SIXTH SCHEDULE:- Sixth Schedule of the Constitution, described in Articles 244(2) and 275(1), relates to special provisions in administration of Assam, Meghalaya, Tripura and Mizoram and provides special powers for Autonomous District Councils (ADCs) in these states. ADCs have powers to enact laws in areas under their jurisdiction on a variety of subjects, with the objective of ensuring development of tribal areas and boosting self-governance by tribal communities.
Why has Manipur been an exception to both these kinds of regimes(Sixth schedule and ILP)?
Manipur, like Tripura, was a princely state. When they joined the Indian Union (both in 1949; they became full-fledged states in 1972), they were out of the scheme of the Sixth Schedule. Though it was recommended three times to include Manipur in Sixth Schedule but it was never done.
2)Explained: Creamy layer principle in SC, ST quota for promotion: judgments, appeals:-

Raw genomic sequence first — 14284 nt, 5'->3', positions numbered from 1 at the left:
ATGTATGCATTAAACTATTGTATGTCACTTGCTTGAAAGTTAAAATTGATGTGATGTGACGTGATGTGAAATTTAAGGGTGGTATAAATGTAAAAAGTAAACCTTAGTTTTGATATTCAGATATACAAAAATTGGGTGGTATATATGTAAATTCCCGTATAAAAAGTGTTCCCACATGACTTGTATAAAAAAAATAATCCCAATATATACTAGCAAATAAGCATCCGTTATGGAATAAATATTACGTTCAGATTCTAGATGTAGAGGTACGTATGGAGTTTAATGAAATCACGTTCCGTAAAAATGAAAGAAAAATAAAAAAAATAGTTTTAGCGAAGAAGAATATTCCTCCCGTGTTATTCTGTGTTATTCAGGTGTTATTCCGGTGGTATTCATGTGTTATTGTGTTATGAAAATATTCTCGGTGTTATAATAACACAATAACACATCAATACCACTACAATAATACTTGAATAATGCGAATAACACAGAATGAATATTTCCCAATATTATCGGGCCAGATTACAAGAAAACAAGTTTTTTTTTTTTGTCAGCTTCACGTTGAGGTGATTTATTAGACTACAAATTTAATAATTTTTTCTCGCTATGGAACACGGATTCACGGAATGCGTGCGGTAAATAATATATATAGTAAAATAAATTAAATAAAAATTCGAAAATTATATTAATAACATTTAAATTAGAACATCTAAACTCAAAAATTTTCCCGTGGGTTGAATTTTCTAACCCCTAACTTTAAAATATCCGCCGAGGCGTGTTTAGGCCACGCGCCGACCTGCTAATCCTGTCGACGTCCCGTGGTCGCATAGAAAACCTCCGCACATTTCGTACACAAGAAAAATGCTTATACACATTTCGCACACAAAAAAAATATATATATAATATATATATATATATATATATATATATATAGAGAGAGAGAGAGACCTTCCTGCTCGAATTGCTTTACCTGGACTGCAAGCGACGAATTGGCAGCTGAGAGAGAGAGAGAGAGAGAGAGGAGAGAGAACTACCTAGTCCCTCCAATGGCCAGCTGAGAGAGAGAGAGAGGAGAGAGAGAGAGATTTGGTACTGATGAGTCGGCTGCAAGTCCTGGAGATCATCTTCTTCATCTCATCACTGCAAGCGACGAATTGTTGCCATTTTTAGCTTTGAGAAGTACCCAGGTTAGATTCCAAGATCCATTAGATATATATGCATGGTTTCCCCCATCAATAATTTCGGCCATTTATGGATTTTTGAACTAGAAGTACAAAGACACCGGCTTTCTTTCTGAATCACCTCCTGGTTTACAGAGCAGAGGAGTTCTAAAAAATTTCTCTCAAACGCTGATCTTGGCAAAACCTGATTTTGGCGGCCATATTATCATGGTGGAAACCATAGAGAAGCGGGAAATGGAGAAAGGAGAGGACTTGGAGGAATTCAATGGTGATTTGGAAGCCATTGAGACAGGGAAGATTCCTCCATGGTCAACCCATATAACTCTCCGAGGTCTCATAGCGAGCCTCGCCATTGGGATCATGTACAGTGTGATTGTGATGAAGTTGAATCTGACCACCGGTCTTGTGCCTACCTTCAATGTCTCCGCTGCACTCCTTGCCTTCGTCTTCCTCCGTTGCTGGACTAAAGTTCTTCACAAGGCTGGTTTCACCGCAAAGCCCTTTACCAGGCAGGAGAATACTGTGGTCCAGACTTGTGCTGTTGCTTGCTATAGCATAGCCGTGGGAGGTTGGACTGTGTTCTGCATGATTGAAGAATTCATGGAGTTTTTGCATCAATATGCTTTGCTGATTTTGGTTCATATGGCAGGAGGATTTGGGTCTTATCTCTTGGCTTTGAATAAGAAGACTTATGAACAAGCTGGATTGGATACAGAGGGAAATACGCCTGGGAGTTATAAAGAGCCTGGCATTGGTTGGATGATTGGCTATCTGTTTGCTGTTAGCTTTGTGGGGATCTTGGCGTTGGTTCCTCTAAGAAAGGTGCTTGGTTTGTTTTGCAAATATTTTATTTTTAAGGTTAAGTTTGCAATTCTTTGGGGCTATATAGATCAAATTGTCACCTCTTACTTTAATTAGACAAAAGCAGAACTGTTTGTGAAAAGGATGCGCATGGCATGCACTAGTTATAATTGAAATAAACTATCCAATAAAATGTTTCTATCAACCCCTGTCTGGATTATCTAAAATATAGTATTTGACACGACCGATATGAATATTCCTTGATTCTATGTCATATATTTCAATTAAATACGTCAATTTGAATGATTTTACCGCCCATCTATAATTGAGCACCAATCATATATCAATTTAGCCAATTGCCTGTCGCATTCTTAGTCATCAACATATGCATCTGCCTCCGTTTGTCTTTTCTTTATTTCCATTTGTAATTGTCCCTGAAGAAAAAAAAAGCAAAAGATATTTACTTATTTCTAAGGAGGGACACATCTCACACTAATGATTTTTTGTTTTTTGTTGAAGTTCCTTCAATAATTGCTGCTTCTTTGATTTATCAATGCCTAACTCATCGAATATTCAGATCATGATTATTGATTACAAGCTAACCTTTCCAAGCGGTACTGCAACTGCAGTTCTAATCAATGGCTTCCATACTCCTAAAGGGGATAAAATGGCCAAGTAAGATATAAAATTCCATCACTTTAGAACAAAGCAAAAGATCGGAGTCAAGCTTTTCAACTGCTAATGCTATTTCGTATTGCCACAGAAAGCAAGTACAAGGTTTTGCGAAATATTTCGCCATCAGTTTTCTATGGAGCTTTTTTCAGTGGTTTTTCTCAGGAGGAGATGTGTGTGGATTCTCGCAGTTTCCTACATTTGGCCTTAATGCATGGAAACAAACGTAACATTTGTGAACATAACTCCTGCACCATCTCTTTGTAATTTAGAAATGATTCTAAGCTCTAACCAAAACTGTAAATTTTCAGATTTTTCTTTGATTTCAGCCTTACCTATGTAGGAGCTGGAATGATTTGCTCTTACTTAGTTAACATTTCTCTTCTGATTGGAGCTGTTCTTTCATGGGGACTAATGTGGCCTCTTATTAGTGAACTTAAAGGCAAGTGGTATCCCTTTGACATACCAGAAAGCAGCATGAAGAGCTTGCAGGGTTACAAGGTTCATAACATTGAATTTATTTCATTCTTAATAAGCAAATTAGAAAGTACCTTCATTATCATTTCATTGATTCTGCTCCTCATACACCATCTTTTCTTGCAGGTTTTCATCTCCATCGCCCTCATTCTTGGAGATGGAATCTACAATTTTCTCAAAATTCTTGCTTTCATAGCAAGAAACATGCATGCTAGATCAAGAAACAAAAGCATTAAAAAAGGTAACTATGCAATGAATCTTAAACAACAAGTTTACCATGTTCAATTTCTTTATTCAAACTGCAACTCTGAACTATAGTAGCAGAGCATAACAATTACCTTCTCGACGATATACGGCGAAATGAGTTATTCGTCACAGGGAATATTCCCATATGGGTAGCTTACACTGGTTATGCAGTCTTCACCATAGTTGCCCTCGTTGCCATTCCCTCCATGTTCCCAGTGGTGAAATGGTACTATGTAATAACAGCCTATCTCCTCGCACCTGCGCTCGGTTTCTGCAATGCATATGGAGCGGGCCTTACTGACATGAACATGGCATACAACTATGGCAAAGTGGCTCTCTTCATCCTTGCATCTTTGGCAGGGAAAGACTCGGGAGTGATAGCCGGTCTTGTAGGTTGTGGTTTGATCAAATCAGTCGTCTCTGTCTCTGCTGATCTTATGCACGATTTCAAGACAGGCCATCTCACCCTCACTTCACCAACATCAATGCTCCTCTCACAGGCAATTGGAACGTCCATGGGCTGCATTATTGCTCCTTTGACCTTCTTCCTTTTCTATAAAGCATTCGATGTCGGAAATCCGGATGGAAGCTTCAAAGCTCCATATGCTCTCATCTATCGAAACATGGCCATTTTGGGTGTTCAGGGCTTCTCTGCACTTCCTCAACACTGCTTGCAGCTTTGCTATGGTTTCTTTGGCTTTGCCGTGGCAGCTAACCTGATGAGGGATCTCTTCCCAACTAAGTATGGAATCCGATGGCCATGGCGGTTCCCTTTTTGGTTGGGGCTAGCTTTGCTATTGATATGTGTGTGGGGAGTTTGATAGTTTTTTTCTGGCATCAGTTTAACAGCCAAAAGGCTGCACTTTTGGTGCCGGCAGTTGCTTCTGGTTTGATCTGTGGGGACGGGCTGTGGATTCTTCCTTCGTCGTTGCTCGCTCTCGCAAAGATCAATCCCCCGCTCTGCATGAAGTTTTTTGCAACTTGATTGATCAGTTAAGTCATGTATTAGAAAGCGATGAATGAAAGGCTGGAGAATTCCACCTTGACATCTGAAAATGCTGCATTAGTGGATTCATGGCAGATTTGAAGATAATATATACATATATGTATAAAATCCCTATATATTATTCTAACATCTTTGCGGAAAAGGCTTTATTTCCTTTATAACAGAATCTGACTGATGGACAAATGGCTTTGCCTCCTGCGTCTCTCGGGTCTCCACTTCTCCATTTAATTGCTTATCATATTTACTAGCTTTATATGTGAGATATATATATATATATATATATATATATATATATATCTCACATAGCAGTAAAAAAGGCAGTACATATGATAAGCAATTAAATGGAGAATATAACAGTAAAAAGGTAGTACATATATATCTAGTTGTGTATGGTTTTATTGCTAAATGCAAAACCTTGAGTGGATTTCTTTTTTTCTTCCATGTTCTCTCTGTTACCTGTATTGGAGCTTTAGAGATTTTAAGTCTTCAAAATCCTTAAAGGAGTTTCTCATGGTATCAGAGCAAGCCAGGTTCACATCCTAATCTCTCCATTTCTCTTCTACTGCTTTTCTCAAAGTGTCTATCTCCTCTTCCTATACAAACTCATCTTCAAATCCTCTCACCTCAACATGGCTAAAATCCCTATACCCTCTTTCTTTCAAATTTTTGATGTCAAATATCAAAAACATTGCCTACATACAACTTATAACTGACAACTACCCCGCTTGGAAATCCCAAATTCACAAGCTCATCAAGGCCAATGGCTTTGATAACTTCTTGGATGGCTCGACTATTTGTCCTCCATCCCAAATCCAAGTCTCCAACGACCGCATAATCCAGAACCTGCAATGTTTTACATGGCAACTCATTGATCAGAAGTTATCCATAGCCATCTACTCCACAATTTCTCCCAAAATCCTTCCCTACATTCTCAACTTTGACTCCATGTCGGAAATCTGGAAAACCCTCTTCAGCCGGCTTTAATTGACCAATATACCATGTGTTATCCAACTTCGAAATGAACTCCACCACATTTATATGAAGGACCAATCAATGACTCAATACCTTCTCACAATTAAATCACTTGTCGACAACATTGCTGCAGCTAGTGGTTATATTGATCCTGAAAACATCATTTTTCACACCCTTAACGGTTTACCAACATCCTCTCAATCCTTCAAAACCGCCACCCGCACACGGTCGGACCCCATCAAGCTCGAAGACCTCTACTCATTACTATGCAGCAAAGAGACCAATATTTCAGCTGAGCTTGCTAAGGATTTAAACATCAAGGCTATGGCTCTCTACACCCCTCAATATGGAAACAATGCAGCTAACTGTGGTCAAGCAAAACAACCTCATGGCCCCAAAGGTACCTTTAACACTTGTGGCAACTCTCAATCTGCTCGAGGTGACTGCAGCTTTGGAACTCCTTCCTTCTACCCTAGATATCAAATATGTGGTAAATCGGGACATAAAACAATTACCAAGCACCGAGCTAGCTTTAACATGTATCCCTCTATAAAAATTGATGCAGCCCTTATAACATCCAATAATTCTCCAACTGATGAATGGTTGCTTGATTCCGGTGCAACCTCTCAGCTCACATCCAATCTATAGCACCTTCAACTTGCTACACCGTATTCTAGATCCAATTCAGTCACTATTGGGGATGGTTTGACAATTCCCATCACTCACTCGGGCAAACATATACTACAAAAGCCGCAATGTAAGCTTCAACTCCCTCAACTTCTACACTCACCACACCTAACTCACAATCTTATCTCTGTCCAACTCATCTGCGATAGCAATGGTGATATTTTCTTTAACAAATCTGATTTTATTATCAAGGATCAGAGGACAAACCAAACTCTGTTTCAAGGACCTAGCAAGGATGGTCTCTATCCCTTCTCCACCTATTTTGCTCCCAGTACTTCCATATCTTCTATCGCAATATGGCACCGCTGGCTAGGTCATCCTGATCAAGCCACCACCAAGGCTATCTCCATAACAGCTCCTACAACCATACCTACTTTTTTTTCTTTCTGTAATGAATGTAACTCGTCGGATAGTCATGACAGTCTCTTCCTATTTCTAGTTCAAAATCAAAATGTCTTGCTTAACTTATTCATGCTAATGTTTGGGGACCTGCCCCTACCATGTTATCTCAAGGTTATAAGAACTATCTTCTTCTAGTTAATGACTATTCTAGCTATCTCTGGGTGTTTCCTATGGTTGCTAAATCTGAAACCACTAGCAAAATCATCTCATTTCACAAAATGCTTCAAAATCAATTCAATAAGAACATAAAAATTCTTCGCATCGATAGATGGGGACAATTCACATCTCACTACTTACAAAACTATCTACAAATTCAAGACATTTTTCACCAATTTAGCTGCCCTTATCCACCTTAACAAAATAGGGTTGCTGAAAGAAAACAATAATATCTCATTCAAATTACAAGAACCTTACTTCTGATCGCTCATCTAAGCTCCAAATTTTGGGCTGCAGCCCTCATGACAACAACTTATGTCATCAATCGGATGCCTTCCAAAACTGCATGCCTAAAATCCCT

What was the case about?
In Jarnail Singh vs Lachhmi Narain Gupta (2018), the court dealt with a batch of appeals relating to two reference orders, first by a two-judge Bench and then by a three-judge Bench, on the correctness of the Supreme Court’s judgment in M Nagaraj & Others vs Union of India (2006).
The Nagaraj case, in turn, had arisen out of a challenge to the validity of four Constitution amendments, which the court eventually upheld.
What were these 4 amendments :-
77th Amendment: It introduced Clause 4A to the Constitution, empowering the state to make provisions for reservation in matters of promotion to SC/ST employees if the state feels they are not adequately represented.
81st Amendment: It introduced Clause 4B, which says unfilled SC/ST quota of a particular year, when carried forward to the next year, will be treated separately and not clubbed with the regular vacancies of that year to find out whether the total quota has breached the 50% limit set by the Supreme Court.